The Business and Process of HPT

Just as there are processes for analyzing performance, implementing changes, and evaluating results, there is a process for implementing the practice of HPT in any organization. Robinson and Robinson (1999) suggest a six phase process that includes:

  1. Partnership: The formation and on-going development of relationships with clients
  2. Entry: The initial determination of a performance need that requires attention
  3. Assessment: Correlates to the process of analyzing the specifics of the performance problem
  4. Design: Development and testing of interventions
  5. Implementation: Full-scale roll-out of the interventions
  6. Measurement: Correlates to the evaluation process (p. 715-716)

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So far, we've looked at various models of performance analysis, design and implementation of instructional and non-instructional interventions, and discussed the importance of measurement and evaluation throughout any performance improvement project. But what is required of the performance consultant in establishing and maintaining relationships with clients? What are the standards of quality that can be expected of a performance professional? Beyond low level evaluation of interventions, what is the greater value of HPT?

Relating With Clients

Block (2000) identifies three key goals for any consulting job:

  1. Establish a collaborative relationship with clients to maximize resources, allow for shared responsibility, and promote modeling of collaborative behaviors.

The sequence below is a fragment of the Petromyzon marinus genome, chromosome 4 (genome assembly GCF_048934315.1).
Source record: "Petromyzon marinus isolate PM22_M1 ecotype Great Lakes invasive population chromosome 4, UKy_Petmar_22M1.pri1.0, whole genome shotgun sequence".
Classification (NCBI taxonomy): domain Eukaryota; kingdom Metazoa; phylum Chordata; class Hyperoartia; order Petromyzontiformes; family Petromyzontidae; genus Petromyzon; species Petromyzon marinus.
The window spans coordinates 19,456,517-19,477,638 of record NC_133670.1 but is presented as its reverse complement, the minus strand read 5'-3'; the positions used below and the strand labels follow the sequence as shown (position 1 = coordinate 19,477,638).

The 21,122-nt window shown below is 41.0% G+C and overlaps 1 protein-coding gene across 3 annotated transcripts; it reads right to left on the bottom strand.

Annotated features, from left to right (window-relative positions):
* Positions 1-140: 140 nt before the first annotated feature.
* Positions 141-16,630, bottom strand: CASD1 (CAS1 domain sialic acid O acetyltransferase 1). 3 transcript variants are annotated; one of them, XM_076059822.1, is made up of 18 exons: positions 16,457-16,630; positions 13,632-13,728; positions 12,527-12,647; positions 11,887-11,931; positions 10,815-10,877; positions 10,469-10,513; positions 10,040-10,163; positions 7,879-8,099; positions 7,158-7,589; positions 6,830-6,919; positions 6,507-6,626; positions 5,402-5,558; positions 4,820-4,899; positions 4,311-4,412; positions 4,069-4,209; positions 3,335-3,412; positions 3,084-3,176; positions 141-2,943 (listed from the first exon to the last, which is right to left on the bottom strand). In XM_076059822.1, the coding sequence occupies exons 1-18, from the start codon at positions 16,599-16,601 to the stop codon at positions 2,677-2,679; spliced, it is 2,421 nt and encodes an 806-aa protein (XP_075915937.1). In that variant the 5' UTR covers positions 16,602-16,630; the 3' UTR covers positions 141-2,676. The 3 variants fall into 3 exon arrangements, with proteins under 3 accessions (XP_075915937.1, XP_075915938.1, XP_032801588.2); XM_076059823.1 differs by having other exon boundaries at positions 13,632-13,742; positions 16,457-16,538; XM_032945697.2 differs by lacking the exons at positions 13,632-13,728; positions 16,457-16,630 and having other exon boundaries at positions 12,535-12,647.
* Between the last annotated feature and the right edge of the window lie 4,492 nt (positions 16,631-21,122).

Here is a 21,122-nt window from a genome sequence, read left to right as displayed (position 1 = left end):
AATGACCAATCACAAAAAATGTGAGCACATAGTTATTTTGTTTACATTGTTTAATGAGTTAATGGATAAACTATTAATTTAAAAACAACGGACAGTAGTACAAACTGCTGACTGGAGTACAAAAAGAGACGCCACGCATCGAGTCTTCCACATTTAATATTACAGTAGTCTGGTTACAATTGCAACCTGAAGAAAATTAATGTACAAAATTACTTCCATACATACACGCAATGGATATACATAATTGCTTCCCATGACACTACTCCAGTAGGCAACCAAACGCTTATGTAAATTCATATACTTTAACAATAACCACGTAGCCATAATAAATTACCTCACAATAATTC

2. Solve problems in the long term by teaching clients the processes of problem-solving so that they can maintain and manage performance on an on-going basis.
  3. Address both the technical or business problem, as well as the people or process issues, leveraging the objective position of the consultant.

Client-consultant relationships are about learning from each other and navigating through the complex landscape of the organization by working together.

Standards of Quality and Ethics

HPT practitioners are often involved in helping organizations to solve problems involving the quality of the products of work. They may also work to improve compliance with legal or regulatory requirements. As the profession develops further, performance consultants may find themselves focusing even more on values and ethical issues.

Ethics and the Shadow Side of Consulting...
Contrary to popular belief, consulting is the world's oldest profession. The first consultant was the Serpent in the Garden of Eden. Admist a scene of unprecedented peace and tranquility, the Serpent, with the encouragement of top management, took it upon himself to assume an advisory role with Eve. When Eve followed his advice and picked the low-hanging fruit, the consequences were grave and long-lasting.
(Block, 2000, p.307)